Brasil-France: gold mining fever and the need of political cooperation
Today, (Dec,10th) , President Dilma Rousseff begins a 48-hour state visit on French soil. A great opportunity to remind that Brazil and France share a physical boundary, located on the entire southern and eastern perimeter of French Guiana. For more than 600 kilometers, only a river and a ridgeline separate the two countries, against the awe-inspiring backdrop of the Amazon forest. Here, Brazil provided the impetus which led to the creation of the Tumucumaque National Park in Amapá state, in 2002, followed in France by the founding of the French Guiana Amazonian Park in 2007. Together, these two adjoining protected areas constitute the largest protected tropical forest in the world.
Yet amidst this seemingly idyllic context, relations between the two countries have come up against a stumbling block. In the heart of these gigantic protected areas dedicated to biodiversity and local communities, a deep-seated ill has taken root: gold fever. Driven by a strong market demand related to global economy and associated with social and economical aspects in both countries, this quest for riches, fuelled by soaring prices for the precious metal, has led to the uncontrolled pillaging of resources that are theoretically under government protection. Water contamination by mercury, destruction of primary forests, degraded life conditions and insecurity have become the daily reality of local and Indigenous communities. Aware of the situation, the two governments decided to commit themselves, by means of a specific bilateral agreement, to joining forces to fight against this scourge, which is polluting rivers and severely tarnishing Brazil’s image in France.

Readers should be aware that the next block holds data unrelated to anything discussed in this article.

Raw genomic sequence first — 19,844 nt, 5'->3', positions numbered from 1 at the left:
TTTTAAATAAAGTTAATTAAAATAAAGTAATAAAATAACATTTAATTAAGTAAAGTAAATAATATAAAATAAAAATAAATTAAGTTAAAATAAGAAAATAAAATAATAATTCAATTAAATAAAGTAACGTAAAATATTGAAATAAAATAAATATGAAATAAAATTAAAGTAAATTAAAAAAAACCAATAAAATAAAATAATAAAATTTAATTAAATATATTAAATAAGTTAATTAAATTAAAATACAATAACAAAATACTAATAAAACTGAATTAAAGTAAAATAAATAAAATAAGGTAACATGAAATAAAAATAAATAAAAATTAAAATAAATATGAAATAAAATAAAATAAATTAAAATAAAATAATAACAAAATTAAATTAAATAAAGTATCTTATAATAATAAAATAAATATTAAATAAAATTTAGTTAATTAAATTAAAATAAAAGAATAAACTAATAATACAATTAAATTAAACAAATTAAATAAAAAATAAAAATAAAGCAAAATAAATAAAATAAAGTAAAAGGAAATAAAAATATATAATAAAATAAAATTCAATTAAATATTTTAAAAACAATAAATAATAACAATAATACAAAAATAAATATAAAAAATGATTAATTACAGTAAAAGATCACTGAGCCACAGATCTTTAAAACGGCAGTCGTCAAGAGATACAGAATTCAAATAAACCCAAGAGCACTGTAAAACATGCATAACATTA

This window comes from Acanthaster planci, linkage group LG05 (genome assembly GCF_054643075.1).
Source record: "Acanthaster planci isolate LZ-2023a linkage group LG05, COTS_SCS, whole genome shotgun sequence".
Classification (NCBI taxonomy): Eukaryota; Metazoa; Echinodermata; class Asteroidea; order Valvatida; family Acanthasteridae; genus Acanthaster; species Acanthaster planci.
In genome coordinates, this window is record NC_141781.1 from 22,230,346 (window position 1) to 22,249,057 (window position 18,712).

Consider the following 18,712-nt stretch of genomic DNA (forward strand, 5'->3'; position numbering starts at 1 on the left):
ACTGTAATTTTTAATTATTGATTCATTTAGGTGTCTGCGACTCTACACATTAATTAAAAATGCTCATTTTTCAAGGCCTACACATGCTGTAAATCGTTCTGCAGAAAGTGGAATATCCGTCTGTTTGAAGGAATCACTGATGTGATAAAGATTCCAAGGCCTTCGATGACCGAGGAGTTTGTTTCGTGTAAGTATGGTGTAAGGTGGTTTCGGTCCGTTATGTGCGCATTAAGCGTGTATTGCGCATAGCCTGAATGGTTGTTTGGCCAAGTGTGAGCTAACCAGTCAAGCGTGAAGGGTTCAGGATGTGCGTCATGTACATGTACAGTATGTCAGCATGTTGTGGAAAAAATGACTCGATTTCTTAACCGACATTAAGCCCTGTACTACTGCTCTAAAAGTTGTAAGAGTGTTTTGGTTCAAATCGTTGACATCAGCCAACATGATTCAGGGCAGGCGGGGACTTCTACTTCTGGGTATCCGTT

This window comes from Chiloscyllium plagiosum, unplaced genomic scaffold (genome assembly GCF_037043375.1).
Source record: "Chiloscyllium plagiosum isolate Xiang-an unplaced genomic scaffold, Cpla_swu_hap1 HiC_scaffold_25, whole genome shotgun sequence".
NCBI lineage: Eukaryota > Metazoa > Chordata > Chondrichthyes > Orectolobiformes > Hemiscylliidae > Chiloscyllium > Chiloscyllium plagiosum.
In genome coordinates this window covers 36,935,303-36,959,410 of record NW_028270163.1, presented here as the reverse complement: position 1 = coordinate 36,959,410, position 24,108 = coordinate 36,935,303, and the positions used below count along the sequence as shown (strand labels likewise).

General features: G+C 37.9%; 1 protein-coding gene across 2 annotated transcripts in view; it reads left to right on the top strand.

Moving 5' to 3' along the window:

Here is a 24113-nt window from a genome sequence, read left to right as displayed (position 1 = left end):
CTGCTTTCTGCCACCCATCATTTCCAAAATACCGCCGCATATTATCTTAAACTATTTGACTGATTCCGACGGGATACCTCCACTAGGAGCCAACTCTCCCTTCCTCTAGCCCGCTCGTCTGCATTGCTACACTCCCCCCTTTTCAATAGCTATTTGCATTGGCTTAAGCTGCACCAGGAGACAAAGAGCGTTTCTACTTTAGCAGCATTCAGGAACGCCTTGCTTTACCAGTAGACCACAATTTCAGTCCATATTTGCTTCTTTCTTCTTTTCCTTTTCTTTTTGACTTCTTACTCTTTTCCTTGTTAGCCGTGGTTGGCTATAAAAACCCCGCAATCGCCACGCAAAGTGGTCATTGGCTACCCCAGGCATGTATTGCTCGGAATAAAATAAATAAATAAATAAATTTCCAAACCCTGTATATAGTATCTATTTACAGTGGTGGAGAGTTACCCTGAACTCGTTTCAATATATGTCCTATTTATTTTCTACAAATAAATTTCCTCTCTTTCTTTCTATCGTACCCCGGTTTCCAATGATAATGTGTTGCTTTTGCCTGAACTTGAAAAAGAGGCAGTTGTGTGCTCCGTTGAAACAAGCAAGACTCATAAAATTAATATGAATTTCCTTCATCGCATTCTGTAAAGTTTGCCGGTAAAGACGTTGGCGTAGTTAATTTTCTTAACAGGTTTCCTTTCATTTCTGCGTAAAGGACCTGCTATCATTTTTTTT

Signed in 2008, the text, which specifically aims to reestablish the credibility of Brazilian and French protected areas by enabling them to receive the necessary means to enforce the law, has still not been ratified by Brazil. Worse yet, since the cowardly assassination of two French soldiers by garimpeiros in June 2012, the apparent passivity of a minority of Brazilian elected officials has cast doubt on the existence of a true bilateral will to put an end to this social and environmental disaster. Public protests organized in Cayenne and the resulting social tensions should now lead the presidents of Brazil and France to accelerate the ratification process on the Brazilian side and initiate the bilateral actions announced almost four years ago. Four years that have witnessed too many crimes, too many offenses, which now weigh heavily on French-Brazilian cooperation.
This new state visit affords Brazil and France the unique opportunity to demonstrate that bilateral actions can fulfill announced ambitions and stop illegal mining in protected areas, as requested by the WWF network and COICA (Coordinator of Indigenous Organizations in the Amazon) through the “Call for the Amazon” launched during the Rio+20 summit.
Isabelle Autissier, President WWF France; Maria Cecília Wey de Brito, WWF Brasil CEO; Claudio Maretti, Living Amazon Initiative leader; Dominiek Plouvier, WWF Guianas Representative.